New York, September 8, 2008–U.S. filmmaker Andrew Berends continues to be interrogated by security forces in Nigeria’s capital, Abuja, while authorities have told translator Samuel George to report to security in Port Harcourt on Wednesday, local journalists told CPJ. Today marks the ninth day security forces have conducted day-long interrogations of Berends and George on accusations of espionage.
Nigeria’s State Security Services have not provided any indication as to when Berends or George will be released. They continue to hold Berends’ personal belongings, including his passport, he told colleagues in an e-mail.
“It is unacceptable to continue to hold Andrew Berends in Nigeria against his will and interrogate him every day,” CPJ’s Africa program coordinator Tom Rhodes said. “Nigeria’s democratic credentials deteriorate each day that these journalists are detained. We call on the authorities to return Berends’ passport and to release Berends and Samuel George immediately.”
Military personnel arrested Berends and George and then handed them over to the security services on August 31 in Port Harcourt, local journalists told CPJ. The authorities accused Berends of espionage and detained him for 36 hours after his arrest, then ordered him to report for day-long interrogations every day since. He was provisionally released into the custody of the U.S. Embassy in Abuja over the weekend. George remained in custody throughout the week but was also temporarily released over the weekend.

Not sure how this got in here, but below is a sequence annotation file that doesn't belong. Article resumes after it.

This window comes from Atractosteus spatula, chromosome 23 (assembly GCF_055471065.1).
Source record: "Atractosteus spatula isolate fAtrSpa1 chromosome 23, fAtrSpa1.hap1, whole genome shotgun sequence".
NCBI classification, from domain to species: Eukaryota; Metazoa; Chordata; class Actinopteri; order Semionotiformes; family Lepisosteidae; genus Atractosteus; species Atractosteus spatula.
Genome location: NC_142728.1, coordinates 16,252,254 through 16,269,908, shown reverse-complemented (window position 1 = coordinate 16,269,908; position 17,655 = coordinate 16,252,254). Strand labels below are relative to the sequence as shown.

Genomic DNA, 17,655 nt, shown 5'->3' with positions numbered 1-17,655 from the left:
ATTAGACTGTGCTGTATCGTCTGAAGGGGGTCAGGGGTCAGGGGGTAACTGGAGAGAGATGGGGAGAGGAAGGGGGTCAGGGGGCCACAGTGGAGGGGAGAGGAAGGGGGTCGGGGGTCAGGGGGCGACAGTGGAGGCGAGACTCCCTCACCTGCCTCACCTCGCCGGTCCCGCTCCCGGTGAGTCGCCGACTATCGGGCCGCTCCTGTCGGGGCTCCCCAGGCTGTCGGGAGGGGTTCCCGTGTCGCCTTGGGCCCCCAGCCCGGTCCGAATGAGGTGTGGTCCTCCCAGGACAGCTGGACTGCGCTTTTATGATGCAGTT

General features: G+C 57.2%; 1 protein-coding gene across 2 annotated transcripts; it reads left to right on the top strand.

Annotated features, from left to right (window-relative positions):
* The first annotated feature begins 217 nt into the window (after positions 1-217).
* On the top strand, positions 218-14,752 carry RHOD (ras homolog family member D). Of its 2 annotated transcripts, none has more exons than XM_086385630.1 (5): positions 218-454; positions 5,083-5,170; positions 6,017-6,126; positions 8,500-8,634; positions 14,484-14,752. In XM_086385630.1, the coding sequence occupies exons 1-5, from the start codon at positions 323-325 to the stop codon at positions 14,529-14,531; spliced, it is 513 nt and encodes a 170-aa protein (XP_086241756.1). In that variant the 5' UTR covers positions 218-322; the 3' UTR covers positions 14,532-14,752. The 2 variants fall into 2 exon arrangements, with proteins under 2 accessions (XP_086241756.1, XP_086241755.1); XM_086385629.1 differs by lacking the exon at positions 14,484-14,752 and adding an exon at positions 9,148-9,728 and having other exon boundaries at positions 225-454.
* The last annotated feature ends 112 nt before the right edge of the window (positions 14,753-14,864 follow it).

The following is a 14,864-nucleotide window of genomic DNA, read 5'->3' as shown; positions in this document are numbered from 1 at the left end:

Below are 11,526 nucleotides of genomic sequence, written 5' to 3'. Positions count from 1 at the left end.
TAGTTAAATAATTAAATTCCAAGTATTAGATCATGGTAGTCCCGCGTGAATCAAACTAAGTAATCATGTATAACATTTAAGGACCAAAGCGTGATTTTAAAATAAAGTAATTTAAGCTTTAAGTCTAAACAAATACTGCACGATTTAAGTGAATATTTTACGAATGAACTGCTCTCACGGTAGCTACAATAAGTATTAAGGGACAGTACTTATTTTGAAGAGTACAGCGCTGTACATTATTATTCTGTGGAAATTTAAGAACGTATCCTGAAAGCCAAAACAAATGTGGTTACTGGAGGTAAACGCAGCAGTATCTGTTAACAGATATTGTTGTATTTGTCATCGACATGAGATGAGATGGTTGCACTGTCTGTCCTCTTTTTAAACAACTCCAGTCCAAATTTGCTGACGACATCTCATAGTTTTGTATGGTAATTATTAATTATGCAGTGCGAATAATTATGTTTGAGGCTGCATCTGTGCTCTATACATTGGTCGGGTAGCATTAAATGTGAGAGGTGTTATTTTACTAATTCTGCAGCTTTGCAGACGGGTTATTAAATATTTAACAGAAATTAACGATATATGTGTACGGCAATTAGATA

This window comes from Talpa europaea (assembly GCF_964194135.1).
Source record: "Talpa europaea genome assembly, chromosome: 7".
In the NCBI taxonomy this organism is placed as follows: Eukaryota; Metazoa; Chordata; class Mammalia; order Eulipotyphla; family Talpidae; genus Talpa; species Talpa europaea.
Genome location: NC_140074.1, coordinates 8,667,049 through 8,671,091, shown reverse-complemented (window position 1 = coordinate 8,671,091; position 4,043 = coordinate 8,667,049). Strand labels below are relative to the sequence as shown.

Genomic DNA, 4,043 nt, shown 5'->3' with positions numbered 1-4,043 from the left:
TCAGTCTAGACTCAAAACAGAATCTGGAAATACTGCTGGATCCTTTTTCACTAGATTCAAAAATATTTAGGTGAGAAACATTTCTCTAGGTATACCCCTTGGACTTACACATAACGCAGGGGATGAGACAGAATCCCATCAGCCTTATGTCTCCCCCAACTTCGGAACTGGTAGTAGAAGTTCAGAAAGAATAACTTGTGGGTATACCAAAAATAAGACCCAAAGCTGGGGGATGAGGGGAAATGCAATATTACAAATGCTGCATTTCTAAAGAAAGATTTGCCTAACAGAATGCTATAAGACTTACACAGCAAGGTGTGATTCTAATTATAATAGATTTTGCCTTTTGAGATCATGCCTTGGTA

Berends legally entered Nigeria in April to work on a documentary called “Delta Boys,” sponsored by the New York-based Tribeca Film Institute, about the Niger Delta region’s oil conflict.
U.S. senators Hillary Clinton (D-NY) and Charles Schumer (D-NY) sent letters to U.S. Secretary of State Condoleezza Rice last week urging her to ensure the two are released. Berends resides in New York. Christiane Amanpour, a CPJ board member and CNN’s chief international correspondent, also called for the journalist’s and translator’s release.
Filmmakers working on the documentary “Sweet Crude” were detained in April and held on unsubstantiated charges.